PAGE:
This is where Donald Trump could come into the picture, as Speaker Egolf pointed out. While he didn’t specify what he thought Trump might do to alter the economics of coal, after the meeting I did some research and found that the Trump administration is indeed working to make coal a viable source of energy despite its being more expensive and more impactful on the environment. How? From this Oct. 2017 Slate report: “The administration’s proposal, now being considered by the Federal Energy Regulatory Commission (FERC), would essentially require utility companies to purchase electricity from coal and nuclear plants at prices guaranteeing them a profit, even if there are cheaper alternatives available on the market.”
The report goes on to capture the reaction of an attorney for the National Resource Defense Council: “The actual, legal regulatory details of this are not clear at all, because the proposal is poorly drafted and incredibly vague on a bunch of key details,” Miles Farmer, an energy attorney with the NRDC, told me. “The only thing that is clear is that it’s an attempt to save coal and nuclear plants.”
The challenge here is that, as usual, Trump’s logic involves a goodly mix of alternative reality and false claims. On the campaign trail he indicated he would reverse Obama regulations on coal production and that would result in coal’s being able to compete economically. But this is false thinking. From Slate: “While stricter environmental rules certainly didn’t help coal’s fortunes, the sector has mostly declined over the past decade because power companies turned to cheaper natural gas. Competition from increasingly affordable renewables like wind and solar isn’t helping either. To keep coal afloat, Trump would have to go to war against the free market—which seemed a bit unlikely.”
But that is precisely what Trump’s FERC resolution would do: go to war with the free market and make ratepayers pay the cost. Trump’s claims are that coal and nuclear are ‘stable’ energy sources with plants that generate energy 24-7 and that during crises situations this could be important to stabilizing the grid. But this is largely a spurious claim, as these energy crises tend to be the result of hurricanes or extreme freezes. During hurricanes it isn’t energy generation that causes instability, it is fallen energy lines. During frost, coal freezes and is not a viable energy source. Then there is the profound irony of subsidizing the coal industry to stabilize the energy grid during climate change triggered crises. The other inconvenient truth is that there is currently no real evidence of any energy grid instability. Trump’s FERC effort defies all the facts related to the status of the grid, the economics of energy generation, and science of climate change. Nonetheless, defying science and facts has never deterred Trump and he is moving forward with a FERC plan that would produce vast benefit to the coal industry at the expense of all else: people, planet, logic, truth. Click here to read the excellent Slate summary of what Trump is trying to do to subsidize the coal industry.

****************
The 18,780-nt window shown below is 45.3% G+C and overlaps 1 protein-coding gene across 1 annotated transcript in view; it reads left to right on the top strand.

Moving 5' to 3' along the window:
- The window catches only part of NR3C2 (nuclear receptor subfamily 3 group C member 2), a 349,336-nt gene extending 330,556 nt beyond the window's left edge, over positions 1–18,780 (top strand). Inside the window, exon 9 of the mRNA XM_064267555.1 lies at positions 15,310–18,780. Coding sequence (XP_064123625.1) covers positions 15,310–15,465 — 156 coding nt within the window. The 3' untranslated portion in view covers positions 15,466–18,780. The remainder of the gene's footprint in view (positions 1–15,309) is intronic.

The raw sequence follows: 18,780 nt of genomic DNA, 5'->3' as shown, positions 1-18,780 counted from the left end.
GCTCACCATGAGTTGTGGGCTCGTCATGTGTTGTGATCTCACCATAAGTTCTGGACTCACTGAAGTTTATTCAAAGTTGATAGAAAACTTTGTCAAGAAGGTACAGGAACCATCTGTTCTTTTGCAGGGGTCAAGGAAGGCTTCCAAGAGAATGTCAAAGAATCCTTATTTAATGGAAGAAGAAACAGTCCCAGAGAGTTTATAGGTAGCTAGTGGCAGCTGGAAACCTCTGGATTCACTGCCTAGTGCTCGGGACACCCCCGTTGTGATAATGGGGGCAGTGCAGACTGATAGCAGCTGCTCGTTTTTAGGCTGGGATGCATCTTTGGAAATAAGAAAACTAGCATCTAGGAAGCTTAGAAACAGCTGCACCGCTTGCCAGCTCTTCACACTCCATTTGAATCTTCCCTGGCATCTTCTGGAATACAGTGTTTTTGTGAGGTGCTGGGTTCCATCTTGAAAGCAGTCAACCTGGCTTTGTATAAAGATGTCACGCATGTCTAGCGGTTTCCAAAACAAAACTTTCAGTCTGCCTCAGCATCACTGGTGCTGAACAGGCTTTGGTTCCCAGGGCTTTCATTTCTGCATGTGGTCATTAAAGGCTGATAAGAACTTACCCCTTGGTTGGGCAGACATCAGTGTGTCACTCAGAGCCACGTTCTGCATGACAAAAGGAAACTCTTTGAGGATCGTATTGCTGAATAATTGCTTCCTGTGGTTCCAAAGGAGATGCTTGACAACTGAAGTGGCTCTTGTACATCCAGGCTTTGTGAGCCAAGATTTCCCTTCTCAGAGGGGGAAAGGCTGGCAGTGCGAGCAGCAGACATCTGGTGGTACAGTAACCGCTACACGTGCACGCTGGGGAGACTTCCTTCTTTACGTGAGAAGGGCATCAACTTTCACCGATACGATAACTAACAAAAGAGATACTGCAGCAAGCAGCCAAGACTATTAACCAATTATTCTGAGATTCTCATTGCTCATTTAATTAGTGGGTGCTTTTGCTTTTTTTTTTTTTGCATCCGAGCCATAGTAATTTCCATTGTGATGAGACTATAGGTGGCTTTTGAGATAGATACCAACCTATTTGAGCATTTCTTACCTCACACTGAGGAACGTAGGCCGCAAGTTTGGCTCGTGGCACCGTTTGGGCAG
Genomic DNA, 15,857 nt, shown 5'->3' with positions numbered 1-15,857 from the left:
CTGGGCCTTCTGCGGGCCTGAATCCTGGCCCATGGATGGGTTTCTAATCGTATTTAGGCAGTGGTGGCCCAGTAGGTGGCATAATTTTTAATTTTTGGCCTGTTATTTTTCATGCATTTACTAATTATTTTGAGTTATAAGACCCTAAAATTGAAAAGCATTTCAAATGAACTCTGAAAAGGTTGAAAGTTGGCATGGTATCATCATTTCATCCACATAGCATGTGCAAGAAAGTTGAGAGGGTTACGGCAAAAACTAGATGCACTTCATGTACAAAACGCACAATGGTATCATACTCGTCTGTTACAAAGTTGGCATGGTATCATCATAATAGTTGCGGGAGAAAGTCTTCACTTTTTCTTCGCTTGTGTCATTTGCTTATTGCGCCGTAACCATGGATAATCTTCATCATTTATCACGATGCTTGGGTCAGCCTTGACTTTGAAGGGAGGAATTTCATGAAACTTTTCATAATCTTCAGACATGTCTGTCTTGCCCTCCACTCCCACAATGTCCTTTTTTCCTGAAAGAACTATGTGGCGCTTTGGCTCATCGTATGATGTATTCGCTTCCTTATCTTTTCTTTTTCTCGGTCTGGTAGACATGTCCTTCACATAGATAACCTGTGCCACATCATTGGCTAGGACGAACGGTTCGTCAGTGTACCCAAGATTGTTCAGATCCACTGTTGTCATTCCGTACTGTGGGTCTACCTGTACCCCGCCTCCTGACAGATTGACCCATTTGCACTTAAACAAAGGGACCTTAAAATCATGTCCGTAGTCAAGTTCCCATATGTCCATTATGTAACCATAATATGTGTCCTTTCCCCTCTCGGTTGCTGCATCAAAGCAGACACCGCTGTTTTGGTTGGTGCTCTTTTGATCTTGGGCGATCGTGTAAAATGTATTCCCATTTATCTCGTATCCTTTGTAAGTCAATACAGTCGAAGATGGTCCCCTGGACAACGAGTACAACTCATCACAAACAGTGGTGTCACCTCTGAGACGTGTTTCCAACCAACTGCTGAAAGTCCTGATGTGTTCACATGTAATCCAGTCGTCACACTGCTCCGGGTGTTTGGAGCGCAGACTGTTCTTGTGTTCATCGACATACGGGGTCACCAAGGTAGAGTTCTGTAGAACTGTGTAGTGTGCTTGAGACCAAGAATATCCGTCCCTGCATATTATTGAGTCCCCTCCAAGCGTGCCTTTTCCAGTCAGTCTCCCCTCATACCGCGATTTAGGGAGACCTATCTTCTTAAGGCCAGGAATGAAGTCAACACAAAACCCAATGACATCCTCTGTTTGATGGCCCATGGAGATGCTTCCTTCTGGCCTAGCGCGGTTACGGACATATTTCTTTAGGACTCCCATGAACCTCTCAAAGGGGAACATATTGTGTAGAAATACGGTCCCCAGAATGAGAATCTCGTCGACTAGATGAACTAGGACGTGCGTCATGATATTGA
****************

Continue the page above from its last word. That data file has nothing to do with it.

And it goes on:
So here we are, poised for a short Roundhouse Session, perhaps the last with a GOP governor. According to Speaker Egolf, there is $200 million in unexpected revenue that will be used to fund small but valuable Democratic initiatives. With the surplus revenues, the Governor really lacks much leverage for claiming a fiscal emergency. Egolf was not anticipating much difficulty in beating back the Governor’s crime and abortion bills. In short, Egolf had been expecting a session with perhaps less drama and better outcomes than in the past. But the PNM bill could turn into quite a battle. Environmental groups have been divided in the past, with some more moderate voices being willing to accept incremental concessions and in the end enabling PNM to claim support from environmental advocates. It will be very interesting to see whether a unified coalition emerges with a united position that would require a good deal from PNM if it is to get anything from the Roundhouse.
This will be an important battle to watch and we will continue to report on this issue as the bill is introduced and environmental advocates take their positions.
Paul & Roxanne
The rap below, “Sol Not Coal” is performed by Hakim Bellamy and is provided by New Energy Economy.